Marvel: WandaVision | Are Fans to blame for the underwhelming finale?

An anxious wait now beckons for Marvel fans following the conclusion to Phase Four’s curtain-raiser WandaVision. The series, which ran for nine episodes, has received overwhelmingly positive reviews and whet the appetite for an impressive upcoming Disney+ slate.

A post-credit sequence teased the final nod towards Wanda Maximoff’s next Marvel appearance, 2022’s ‘Doctor Strange in the Multiverse of Madness.’ Anticipation for last Friday’s series finale sky-rocketed after episode eight’s cliffhanger ending, which saw S.W.O.R.D’s Agent Hayward re-activate Vision’s corpse.

Coined as the ‘White Vision’, Hayward’s proposed sentient weapon would pose an additional threat to Wanda’s current nemesis, witch Agatha Harkness. Yet amid all the surprises that had supposedly been reserved for WandaVision’s heavily-anticipated finale, a large number of fans were left unsatisfied.


Their criticism of the series’ team of writers though, is misplaced. Any feeling of disappointment at its conclusion is the fault of the fans themselves. As has been the case throughout the Marvel Cinematic Universe, fan theories have become a major part of the Marvel blueprint.

Those theories proved critical to determining fan excitement ahead of the release of each new episode, and for a while it appeared some theories could well come true.

Among the most popular WandaVision theories called for a cameo appearance for a major Marvel character, or for former Avengers villain Ultron to make a comeback. Doctor Strange, Magneto, Reed Richards and villain Mephisto were just some of the other names suggested to pop up at some stage. Of course none of them surfaced.

Marvel does have a habit of teasing fans and setting those theories in motion, while there was also talk of a ‘Skywalker cameo’ (equivalent to the show-stopping finale of The Mandalorian), and actor Paul Bettany alluded to an appearance of another major actor – both proving to be misleading truths. Bettany, for example, was simply referring to himself as a second Vision. But it is the fault of fans themselves in taking it from one extreme to the next.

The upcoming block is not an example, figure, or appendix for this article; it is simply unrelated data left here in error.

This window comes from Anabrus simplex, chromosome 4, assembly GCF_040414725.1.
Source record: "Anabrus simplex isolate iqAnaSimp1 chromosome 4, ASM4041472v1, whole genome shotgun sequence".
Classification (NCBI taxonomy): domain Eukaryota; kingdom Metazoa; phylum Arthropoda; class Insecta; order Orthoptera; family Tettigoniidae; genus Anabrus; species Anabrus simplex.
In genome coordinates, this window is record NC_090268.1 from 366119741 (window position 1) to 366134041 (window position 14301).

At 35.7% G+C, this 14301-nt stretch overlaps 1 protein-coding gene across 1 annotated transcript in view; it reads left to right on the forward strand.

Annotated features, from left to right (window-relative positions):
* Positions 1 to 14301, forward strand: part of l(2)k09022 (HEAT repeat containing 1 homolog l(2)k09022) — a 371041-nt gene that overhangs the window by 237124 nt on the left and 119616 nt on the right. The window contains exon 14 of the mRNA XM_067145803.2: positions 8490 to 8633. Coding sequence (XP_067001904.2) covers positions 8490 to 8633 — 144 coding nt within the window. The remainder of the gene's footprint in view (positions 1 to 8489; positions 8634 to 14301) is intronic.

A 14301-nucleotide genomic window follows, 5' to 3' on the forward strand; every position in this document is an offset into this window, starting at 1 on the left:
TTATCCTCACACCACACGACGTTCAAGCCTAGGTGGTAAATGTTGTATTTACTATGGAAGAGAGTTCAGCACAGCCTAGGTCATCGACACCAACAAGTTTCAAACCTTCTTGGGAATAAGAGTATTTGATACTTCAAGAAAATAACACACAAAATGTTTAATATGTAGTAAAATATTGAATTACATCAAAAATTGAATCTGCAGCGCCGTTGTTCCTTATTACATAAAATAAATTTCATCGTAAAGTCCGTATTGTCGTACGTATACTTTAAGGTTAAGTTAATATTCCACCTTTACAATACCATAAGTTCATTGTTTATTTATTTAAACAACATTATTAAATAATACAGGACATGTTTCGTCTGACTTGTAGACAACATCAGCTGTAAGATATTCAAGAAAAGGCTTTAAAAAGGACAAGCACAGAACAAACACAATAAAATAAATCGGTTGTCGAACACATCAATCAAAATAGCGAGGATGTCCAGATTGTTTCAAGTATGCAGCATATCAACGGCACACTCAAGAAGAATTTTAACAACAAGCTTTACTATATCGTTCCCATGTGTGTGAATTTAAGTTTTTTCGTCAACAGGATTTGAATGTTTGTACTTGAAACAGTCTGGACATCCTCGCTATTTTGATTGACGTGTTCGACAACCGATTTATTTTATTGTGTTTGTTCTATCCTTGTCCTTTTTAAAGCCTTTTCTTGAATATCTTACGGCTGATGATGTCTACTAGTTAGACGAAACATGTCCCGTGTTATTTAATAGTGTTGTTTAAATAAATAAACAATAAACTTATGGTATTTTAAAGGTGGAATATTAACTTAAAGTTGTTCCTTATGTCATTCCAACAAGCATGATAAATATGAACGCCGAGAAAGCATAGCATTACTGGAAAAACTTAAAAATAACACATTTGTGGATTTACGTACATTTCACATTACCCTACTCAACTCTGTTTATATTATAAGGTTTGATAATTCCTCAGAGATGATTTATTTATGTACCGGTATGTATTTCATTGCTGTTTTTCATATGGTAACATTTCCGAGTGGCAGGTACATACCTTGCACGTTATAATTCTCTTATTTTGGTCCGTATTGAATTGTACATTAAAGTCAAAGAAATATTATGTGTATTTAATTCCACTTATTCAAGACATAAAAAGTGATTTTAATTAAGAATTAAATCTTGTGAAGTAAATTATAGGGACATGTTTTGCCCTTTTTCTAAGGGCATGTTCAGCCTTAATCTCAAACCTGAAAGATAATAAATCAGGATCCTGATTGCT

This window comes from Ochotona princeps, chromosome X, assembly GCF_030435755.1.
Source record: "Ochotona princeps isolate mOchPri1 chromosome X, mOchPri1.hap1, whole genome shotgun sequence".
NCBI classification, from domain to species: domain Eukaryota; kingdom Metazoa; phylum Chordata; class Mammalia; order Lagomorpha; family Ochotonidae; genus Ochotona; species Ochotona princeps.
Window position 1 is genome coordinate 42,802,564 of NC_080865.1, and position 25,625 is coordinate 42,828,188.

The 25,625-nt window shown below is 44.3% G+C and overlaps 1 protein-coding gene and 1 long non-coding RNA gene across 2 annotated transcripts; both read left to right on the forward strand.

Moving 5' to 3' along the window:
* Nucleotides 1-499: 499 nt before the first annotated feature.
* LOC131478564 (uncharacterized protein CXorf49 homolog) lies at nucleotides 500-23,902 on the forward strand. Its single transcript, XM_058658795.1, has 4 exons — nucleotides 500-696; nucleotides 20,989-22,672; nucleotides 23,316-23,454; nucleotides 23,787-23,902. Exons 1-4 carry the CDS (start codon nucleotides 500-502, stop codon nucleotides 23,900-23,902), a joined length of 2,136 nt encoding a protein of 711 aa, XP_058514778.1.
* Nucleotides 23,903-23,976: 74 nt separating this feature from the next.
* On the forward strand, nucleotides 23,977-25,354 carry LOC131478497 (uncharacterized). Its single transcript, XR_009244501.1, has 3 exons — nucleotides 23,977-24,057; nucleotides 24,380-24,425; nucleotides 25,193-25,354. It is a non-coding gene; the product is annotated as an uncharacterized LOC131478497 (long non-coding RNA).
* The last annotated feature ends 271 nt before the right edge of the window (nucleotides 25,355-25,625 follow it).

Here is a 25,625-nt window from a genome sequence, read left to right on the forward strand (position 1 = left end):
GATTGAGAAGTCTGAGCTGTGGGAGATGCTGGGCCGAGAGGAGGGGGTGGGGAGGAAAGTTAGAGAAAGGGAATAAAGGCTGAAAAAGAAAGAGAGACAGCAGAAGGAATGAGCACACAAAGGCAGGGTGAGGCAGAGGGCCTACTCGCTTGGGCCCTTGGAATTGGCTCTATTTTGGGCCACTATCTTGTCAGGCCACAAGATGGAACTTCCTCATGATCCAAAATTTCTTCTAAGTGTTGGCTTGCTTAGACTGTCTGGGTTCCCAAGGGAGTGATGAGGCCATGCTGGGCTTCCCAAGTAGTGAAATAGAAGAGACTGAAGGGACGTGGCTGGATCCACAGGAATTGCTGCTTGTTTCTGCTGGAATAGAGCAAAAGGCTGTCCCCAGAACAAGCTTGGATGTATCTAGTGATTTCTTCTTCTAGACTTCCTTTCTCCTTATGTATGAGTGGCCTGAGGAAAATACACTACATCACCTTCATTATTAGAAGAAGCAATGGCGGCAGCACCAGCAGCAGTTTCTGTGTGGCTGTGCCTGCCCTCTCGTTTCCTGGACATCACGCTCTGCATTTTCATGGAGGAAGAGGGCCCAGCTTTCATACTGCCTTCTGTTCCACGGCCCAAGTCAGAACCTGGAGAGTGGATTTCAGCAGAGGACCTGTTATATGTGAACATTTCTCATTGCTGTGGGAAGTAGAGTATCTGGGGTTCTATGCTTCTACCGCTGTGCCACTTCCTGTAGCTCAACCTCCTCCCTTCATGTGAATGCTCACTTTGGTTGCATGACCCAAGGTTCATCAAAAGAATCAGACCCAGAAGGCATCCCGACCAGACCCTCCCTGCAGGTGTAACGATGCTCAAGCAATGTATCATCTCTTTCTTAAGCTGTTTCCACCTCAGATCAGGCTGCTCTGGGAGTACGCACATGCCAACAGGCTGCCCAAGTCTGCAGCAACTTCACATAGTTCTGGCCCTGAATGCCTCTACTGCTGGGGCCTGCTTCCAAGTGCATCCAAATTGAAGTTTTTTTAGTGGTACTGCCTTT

Admittedly, several of the theories made reasonable sense; so you can’t be too critical of those that hyped things up. The eventual reality just did not come close to the expectation raised from those theories, but it was still a thoroughly satisfying finale nonetheless.


We didn’t get answers to some of our burning questions, including the final whereabouts of White Vision. Meanwhile, Agent Hayward proved the only other villain to the narrative alongside Agatha; denying fans the satisfaction of a debut for either Mephisto or Nightmare.

But while WandaVision wrapped up a few of those narrative strands, a lot has still been left open for the future. White Vision will return. Agatha Harkness will return. Monica Rambeau will return. And of course, Wanda will return in Doctor Strange 2.

What these theorists forget though is that WandaVision navigates Wanda’s trauma and her ongoing struggle to cope with her loss. The finale had to satisfy that, and the focus was understandably on Wanda losing her children and Vision again. She has lost her parents, lost her brother and lost the love of her life. The grief has unlocked a power she never knew she had, and WandaVision explores how she has coped with that.

Adding unnecessary appearances for yet-to-be-seen characters would have distracted too much from the emotionally-centred storyline and denied her the attention she deserved. Either Mephisto or Reed Richards could well have appeared earlier in the series, but once episode eight finished without a whisper from either, the moment to do so was gone.

Episode Nine was the finale we deserved; even if it wasn’t to the taste of a frustrated fanbase. But you can’t always satisfy what is undoubtedly the most difficult fanbase to please. The WandaVision fairytale continued on March 12 with the first episode of ‘Assembled‘, a documentary series that goes behind the scenes of the making of the hit series.

More From This Author